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PSY220H1 (200)


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Jennifer Fortune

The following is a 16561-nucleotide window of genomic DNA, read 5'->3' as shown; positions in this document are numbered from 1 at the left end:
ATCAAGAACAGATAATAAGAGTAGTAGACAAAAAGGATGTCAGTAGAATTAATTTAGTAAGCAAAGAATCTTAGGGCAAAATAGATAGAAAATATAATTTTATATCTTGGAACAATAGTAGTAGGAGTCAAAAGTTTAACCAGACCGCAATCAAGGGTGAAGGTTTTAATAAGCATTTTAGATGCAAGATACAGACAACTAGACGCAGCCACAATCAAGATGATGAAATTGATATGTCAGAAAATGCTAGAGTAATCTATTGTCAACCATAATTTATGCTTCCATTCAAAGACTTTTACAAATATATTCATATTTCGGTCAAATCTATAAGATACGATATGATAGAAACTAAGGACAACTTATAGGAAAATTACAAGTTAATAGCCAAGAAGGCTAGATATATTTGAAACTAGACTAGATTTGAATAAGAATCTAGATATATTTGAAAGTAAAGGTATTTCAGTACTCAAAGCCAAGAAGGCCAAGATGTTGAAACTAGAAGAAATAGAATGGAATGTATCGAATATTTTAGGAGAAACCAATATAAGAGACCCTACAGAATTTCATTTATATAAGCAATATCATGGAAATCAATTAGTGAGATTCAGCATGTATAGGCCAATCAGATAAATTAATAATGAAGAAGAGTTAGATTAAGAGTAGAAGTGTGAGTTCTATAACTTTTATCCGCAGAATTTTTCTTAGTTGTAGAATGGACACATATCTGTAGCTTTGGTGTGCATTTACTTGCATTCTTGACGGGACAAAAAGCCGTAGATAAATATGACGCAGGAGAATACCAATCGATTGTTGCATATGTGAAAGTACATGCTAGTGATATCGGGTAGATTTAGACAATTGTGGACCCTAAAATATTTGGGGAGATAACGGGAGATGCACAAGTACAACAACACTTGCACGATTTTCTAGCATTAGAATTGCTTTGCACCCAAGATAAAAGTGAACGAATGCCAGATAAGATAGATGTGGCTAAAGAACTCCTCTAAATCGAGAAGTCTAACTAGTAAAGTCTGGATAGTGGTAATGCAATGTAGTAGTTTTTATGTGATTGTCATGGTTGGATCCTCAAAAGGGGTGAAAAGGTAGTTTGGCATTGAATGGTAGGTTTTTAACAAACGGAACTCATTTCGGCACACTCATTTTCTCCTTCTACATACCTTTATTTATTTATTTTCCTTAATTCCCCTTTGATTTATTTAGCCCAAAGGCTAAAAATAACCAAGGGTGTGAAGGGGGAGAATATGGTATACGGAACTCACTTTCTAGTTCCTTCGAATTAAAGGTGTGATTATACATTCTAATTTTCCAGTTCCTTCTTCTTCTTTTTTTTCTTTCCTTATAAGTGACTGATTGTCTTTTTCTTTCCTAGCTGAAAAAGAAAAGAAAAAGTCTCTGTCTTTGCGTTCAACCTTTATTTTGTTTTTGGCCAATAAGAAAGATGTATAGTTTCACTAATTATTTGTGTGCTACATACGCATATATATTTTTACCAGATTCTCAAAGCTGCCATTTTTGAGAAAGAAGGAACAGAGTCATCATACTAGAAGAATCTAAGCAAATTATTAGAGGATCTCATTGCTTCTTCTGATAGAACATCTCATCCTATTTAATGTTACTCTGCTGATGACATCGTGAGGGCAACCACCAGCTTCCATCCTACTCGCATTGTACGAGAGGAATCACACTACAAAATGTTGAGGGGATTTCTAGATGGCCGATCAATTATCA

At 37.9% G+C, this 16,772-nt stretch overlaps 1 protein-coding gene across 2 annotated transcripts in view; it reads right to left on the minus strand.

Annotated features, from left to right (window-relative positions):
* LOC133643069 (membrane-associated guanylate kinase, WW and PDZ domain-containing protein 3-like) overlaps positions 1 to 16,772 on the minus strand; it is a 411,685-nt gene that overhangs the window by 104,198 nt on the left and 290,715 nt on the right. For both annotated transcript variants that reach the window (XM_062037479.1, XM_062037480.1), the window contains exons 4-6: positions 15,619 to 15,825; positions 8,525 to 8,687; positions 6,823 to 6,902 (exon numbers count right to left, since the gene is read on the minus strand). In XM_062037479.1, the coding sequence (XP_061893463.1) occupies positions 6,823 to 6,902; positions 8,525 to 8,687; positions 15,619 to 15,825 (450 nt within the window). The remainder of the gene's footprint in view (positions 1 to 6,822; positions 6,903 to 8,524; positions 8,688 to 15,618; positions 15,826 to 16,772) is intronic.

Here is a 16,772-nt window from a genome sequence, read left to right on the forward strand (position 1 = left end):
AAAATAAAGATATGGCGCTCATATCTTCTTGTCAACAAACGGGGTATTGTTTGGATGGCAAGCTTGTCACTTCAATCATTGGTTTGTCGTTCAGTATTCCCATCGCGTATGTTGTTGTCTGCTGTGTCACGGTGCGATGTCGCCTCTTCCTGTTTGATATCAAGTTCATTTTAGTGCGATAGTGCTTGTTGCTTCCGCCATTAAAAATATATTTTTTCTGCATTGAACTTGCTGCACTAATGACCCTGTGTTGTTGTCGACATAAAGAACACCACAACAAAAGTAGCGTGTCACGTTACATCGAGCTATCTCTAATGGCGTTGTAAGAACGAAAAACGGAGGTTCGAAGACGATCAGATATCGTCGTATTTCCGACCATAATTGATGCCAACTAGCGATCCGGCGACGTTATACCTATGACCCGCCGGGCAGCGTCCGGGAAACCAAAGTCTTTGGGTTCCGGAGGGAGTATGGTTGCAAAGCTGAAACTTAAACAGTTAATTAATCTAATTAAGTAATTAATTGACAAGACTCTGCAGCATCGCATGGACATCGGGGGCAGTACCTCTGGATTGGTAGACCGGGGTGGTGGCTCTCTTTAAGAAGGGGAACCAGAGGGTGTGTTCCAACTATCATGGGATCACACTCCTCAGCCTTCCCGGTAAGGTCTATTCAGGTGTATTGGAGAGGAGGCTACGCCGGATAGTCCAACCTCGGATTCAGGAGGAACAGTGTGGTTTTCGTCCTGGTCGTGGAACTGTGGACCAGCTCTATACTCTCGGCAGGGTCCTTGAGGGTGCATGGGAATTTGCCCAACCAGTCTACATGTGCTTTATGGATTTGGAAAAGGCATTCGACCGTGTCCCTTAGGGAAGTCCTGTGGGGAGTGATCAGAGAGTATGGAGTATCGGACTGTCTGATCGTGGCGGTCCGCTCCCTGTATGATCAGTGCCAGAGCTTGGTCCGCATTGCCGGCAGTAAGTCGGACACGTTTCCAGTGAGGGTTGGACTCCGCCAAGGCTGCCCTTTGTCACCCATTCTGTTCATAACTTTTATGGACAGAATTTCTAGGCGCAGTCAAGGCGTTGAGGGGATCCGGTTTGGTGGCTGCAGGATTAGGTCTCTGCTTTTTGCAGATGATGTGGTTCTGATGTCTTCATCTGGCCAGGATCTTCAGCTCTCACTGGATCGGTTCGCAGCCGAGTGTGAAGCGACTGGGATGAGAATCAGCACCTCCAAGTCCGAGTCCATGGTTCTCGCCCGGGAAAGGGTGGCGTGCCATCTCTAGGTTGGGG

Attitudes and Attitude Change CHAPTER 7Attitudes and Attitude ChangeInfluencing Thoughts and FeelingsCHAPTER 7 OVERVIEWIn Chapter 7 the topics of attitudes and attitude change are examined Attitudes are evaluations of people objects and ideas Researchers have addressed the question of where attitudes come from Some attitudes are linked to our genes Even if there is a genetic component our social experiences clearly play a major role in shaping our attitudes Attitudes can be cognitively affectively or behaviorally based A cognitively based attitude is based primarily on peoples beliefs about the properties of an attitude object An affectively based attitude is based more on peoples feelings and values than on their beliefs about the nature of an attitude object The function of attitudes based on values and feelings is not so much to paint an accurate picture of the world as to express and validate ones basic value system Affectively based attitudes can also result from a sensory reaction aesthetic reaction or they can be the result of conditioning Classical conditioning is the phenomenon whereby a stimulus that elicits an emotional response is repeatedly paired with a neutral stimulus that does not until the neutral stimulus takes on the emotional properties of the first stimulus In operant conditioning behaviors that we freely choose to perform become more or less frequent depending on whether they are followed by a reward or punishment A behaviorally based attitude stems from peoples observations of how they behave toward an object According to Daryl Bems selfperception theory under certain circumstances people dont know how they feel until they see how they behave People infer their attitudes from their behavior only when there are no other plausible explanations for their behavior Once an attitude develops it can exist at two levels Explicit attitudes are ones we consciously endorse and can easily report People also have implicit attitudes which are involuntary uncontrollable and at times unconscious evaluations Attitudes do sometimes change When attitudes change they often do so in response to social influence Attitude change can come from cognitive dissonancewhen people behave inconsistently with their attitudes and cannot find external justification for their behavior Although dissonance techniques are powerful they are very difficult to carry out on a mass scale To change as many peoples attitudes as possible you would have to resort to other techniques of attitude change You would probably use some sort of persuasive communication which is a communication such as a speech or television advertisement that advocates a particular side of an issue Social psychologists have conducted many studies over the years on what makes a persuasive communication effective The Yale Attitude Change Approach refers to the study of the conditions under which people are most likely to change their attitudes in response to persuasive messages focusing on who said what to whomthe source of the communication the nature of the communication and the nature of the audience The elaboration likelihood model of persuasion specifies when people will be influenced by what the speech says and when they will be influenced by more superficial characteristics The theory states that under certain conditions people are motivated to pay attention to the facts in a communication and so they listen carefully to and think about the arguments This is the central route to persuasion The peripheral route to persuasion is the case whereby people do not elaborate on the arguments in a persuasive communication but are instead swayed by peripheral cues People are more likely to take the166 Copyright2010 by Pearson Education inc All rights reserved Chapter 7 central route if they are motivated and have the ability to pay attention to the facts Motivation is higher when the communication is personally relevant Peoples motivation to pay attention to a speech depends on their personality Some people enjoy thinking things through more than others do they are said to be high in the need for cognition People high in need for cognition are more likely to pay close attention to relevant arguments whereas people low in need for cognition are more likely to rely on peripheral cues It is more difficult to pay attention to a communication if we are tired distracted or if the issue is too complex and hard to evaluate People who base their attitudes on a careful analysis of the arguments will be more likely to maintain this attitude over time more likely to behave consistently with this attitude and more resistant to counterpersuasion than people who base their attitudes on peripheral cuesTo get people to consider carefully constructed arguments you have to get their attention One way to get peoples attention is to scare them A feararousing communication is a persuasive message that attempts to change peoples attitudes by arousing their fears The effectiveness of feararousing communication depends on whether the fear influences peoples ability to pay attention to and process the arguments in a message If a moderate amount of fear is created and people believe that listening to the message will teach them how to reduce this fear they will be motivated to analyze the message carefully and will likely change their attitudes via the central routeAnother way in which emotions can cause attitude change is by acting as a signal for how we feel about something According to the heuristicsystematic model of persuasion when people take the peripheral route to persuasion they often use heuristics Our emotions and moods can themselves act as heuristics to determine our attitudes The only problem is that sometimes it is difficult to tell where our feelings come from We may misattribute feelings created by one source to another source The success of various attitude change techniques depends on the type of attitude we are trying to change Several studies have shown that if an attitude is cognitively based try to change it with rational arguments if it is affectively based try to change it with emotional appeals Advertisements are more effective when they emphasize the attitudes of the culture they are trying to influence Anything you can do to increase peoples confidence in their thoughts about your message will make it more effective as long as your arguments are strong and convincing The next section of the chapter discusses resisting persuasive messages Attitude inoculation refers to making people immune to attempts to change their attitudes by initially exposing them to small doses of the arguments against their positions Being alert to product placement can also aid in resisting persuasive messages Products are often shown in television shows and movies They seem to be simply part of the show but they are really placed in these programs as advertisements One reason that product placement may be so successful is that people do not realize that someone is trying to influence their attitudes and behavior Warning people about an upcoming attempt to change their attitudes makes them less susceptible to that attempt Attitude inoculation has been used to help adolescents to resist pressure from peers to smoke It is important not to use too heavy a hand when trying to immunize people against assaults on their attitudes There is harm to administering strong prohibitionsthe stronger they are the more likely they will boomerang causing an increase in interest in the prohibited activity According to reactance theory people do not like to feel that their freedom to do or think whatever they want is being threatened When they feel that their freedom is threatened an unpleasant state of reactance is aroused and people can reduce this reactance by performing the threatened behavior The next section of the chapter addresses the question When will attitudes predict behavior The relationship between attitudes and behavior is not simple Attitudes will predict spontaneous behaviors only when they are highly accessible to people Attitude accessibility refers to the strength of167 Copyright2010 by Pearson Education inc All rights reserved